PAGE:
The ultra-processed foods we often feel ‘addicted to’ are neither nutrient-dense nor nutrient-poor empty calories.  They contain just enough of each nutrient to hit our bliss points for a range of nutrients, seducing our appetite but never fully satiety. 

History of Sensory-Specific Satiety

In the days before refrigeration, convenience stores, multivitamins and fortified foods, sensory-specific satiety was critical to ensure we obtained everything we needed from our food to thrive.  

I first heard about the concept of sensory-specific satiety in Robb Wolf’s 2007 book Wired to Eat, where he uses the illustration of a guy in an ice cream eating competition calling for a basket of fries to reset his pallet so he could get back to eating the ice cream and win the contest.  

French physiologist Jacques Le Magnen first described the phenomenon in 1956.  Professor Barbara Rolls and colleagues first coined “sensory-specific satiety” (Sweeney et al. l, 1981).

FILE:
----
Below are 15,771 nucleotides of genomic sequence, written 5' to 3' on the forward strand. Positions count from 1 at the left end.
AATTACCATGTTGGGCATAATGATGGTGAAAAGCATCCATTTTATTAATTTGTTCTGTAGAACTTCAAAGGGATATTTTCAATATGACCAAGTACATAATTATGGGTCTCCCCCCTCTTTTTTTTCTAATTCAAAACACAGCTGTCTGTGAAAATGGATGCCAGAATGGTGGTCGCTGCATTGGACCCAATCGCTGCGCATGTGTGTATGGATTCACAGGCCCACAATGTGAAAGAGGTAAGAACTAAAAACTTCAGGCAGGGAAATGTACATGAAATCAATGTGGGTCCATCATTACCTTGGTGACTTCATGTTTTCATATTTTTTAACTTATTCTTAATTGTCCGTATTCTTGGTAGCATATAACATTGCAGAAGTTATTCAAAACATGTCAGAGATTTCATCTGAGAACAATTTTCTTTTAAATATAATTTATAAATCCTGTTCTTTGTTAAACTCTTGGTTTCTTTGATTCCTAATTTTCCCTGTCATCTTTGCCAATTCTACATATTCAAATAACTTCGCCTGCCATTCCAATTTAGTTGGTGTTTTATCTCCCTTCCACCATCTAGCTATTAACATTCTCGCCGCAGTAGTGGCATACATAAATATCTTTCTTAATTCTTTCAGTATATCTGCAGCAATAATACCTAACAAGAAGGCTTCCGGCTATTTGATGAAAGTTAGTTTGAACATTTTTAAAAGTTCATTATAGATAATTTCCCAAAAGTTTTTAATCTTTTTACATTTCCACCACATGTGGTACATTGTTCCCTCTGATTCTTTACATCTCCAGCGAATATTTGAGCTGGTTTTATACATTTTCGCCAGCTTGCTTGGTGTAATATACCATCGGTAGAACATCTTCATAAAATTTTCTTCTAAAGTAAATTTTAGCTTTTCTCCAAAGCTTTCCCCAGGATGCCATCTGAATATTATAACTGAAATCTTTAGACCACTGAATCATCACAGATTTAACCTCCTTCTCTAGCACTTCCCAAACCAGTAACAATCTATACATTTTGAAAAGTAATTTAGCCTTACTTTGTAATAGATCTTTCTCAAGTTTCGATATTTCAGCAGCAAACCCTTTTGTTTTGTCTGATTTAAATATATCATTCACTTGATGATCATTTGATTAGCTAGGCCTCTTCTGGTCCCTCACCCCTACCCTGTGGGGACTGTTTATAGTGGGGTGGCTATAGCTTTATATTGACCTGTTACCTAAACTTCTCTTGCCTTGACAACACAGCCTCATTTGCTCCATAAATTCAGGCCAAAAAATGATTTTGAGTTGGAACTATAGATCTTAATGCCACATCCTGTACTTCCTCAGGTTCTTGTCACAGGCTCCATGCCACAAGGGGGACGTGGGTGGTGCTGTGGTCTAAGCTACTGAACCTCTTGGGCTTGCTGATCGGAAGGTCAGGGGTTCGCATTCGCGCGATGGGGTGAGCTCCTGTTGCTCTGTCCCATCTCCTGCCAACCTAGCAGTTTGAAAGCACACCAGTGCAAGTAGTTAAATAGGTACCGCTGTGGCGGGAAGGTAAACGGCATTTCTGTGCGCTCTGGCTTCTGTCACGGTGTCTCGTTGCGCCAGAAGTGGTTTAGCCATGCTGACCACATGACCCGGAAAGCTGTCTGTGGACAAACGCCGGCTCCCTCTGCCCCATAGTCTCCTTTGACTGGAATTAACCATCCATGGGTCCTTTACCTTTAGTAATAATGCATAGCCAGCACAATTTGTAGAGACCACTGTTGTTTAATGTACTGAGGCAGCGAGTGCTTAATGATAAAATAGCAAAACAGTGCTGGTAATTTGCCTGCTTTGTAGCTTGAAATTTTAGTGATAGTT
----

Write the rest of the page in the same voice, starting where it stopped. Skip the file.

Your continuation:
In a 1984 study, Rolls and colleagues found that participants ate 44% more when the same foods were allowed to choose the same foods at a buffet vs four separate courses. 

Nutrient Cravings and Sensory Specific Satiety

To understand how macronutrients and micronutrients contribute to satiation and manage cravings, we need to delve into the science behind nutrient-specific appetites.


Professors David Raubenheimer and Stephen Simpson have extensively studied how all living organisms forage around their environment, seeking the nutrients they require until they get enough.  In 2015, they published Obesity: The Protein Leverage Hypothesis, highlighting that our cravings for protein in the modern food environment could explain much of the rise in obesity. 

While we appear to crave a range of energy sources and nutrients, in line with their analysis, our satiety analysis shows that our appetite for protein is the strongest.   

As shown in the chart below, created from more than a million days of food logging data:

  • when our diet consists of less than 12.5% protein, we eat less but crave high-protein foods,